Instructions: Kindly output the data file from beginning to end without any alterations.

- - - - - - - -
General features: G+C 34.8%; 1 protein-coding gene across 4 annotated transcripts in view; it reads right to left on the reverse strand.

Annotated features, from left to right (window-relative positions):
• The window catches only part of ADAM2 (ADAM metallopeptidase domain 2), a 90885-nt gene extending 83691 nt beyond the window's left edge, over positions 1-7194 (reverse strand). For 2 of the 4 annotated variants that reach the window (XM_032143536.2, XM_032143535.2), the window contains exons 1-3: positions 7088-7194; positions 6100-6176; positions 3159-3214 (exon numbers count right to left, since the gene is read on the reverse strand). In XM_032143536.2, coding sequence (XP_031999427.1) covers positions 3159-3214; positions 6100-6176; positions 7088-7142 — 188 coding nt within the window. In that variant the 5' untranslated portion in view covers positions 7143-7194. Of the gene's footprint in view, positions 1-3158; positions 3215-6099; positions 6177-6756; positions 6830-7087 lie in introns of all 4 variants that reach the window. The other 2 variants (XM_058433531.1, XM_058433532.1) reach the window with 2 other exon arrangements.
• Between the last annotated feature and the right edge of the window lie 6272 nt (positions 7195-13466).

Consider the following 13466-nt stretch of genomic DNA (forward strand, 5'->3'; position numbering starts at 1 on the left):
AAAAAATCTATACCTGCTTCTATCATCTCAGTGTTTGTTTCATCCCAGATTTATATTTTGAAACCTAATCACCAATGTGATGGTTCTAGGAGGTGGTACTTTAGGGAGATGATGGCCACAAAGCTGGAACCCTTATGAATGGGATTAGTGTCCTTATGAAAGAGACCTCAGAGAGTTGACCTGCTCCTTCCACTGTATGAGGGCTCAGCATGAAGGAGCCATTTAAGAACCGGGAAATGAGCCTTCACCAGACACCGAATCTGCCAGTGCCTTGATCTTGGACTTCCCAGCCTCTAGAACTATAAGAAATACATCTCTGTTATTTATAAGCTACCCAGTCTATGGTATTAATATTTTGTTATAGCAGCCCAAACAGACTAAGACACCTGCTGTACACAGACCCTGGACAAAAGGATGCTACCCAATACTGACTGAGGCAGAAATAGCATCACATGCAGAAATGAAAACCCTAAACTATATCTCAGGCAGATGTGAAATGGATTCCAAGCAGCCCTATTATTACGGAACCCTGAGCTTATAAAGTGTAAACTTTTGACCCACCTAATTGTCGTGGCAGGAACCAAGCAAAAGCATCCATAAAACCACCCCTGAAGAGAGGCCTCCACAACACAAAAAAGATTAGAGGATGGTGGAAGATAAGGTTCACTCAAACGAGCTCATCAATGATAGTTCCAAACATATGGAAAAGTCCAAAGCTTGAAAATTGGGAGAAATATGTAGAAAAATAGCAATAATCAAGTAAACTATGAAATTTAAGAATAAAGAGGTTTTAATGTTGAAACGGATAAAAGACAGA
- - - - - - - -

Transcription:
General features: G+C 34.8%; 1 protein-coding gene across 4 annotated transcripts in view; it reads right to left on the reverse strand.

Annotated features, from left to right (window-relative positions):
• The window catches only part of ADAM2 (ADAM metallopeptidase domain 2), a 90885-nt gene extending 83691 nt beyond the window's left edge, over positions 1-7194 (reverse strand). For 2 of the 4 annotated variants that reach the window (XM_032143536.2, XM_032143535.2), the window contains exons 1-3: positions 7088-7194; positions 6100-6176; positions 3159-3214 (exon numbers count right to left, since the gene is read on the reverse strand). In XM_032143536.2, coding sequence (XP_031999427.1) covers positions 3159-3214; positions 6100-6176; positions 7088-7142 — 188 coding nt within the window. In that variant the 5' untranslated portion in view covers positions 7143-7194. Of the gene's footprint in view, positions 1-3158; positions 3215-6099; positions 6177-6756; positions 6830-7087 lie in introns of all 4 variants that reach the window. The other 2 variants (XM_058433531.1, XM_058433532.1) reach the window with 2 other exon arrangements.
• Between the last annotated feature and the right edge of the window lie 6272 nt (positions 7195-13466).

Consider the following 13466-nt stretch of genomic DNA (forward strand, 5'->3'; position numbering starts at 1 on the left):
AAAAAATCTATACCTGCTTCTATCATCTCAGTGTTTGTTTCATCCCAGATTTATATTTTGAAACCTAATCACCAATGTGATGGTTCTAGGAGGTGGTACTTTAGGGAGATGATGGCCACAAAGCTGGAACCCTTATGAATGGGATTAGTGTCCTTATGAAAGAGACCTCAGAGAGTTGACCTGCTCCTTCCACTGTATGAGGGCTCAGCATGAAGGAGCCATTTAAGAACCGGGAAATGAGCCTTCACCAGACACCGAATCTGCCAGTGCCTTGATCTTGGACTTCCCAGCCTCTAGAACTATAAGAAATACATCTCTGTTATTTATAAGCTACCCAGTCTATGGTATTAATATTTTGTTATAGCAGCCCAAACAGACTAAGACACCTGCTGTACACAGACCCTGGACAAAAGGATGCTACCCAATACTGACTGAGGCAGAAATAGCATCACATGCAGAAATGAAAACCCTAAACTATATCTCAGGCAGATGTGAAATGGATTCCAAGCAGCCCTATTATTACGGAACCCTGAGCTTATAAAGTGTAAACTTTTGACCCACCTAATTGTCGTGGCAGGAACCAAGCAAAAGCATCCATAAAACCACCCCTGAAGAGAGGCCTCCACAACACAAAAAAGATTAGAGGATGGTGGAAGATAAGGTTCACTCAAACGAGCTCATCAATGATAGTTCCAAACATATGGAAAAGTCCAAAGCTTGAAAATTGGGAGAAATATGTAGAAAAATAGCAATAATCAAGTAAACTATGAAATTTAAGAATAAAGAGGTTTTAATGTTGAAACGGATAAAAGACAGA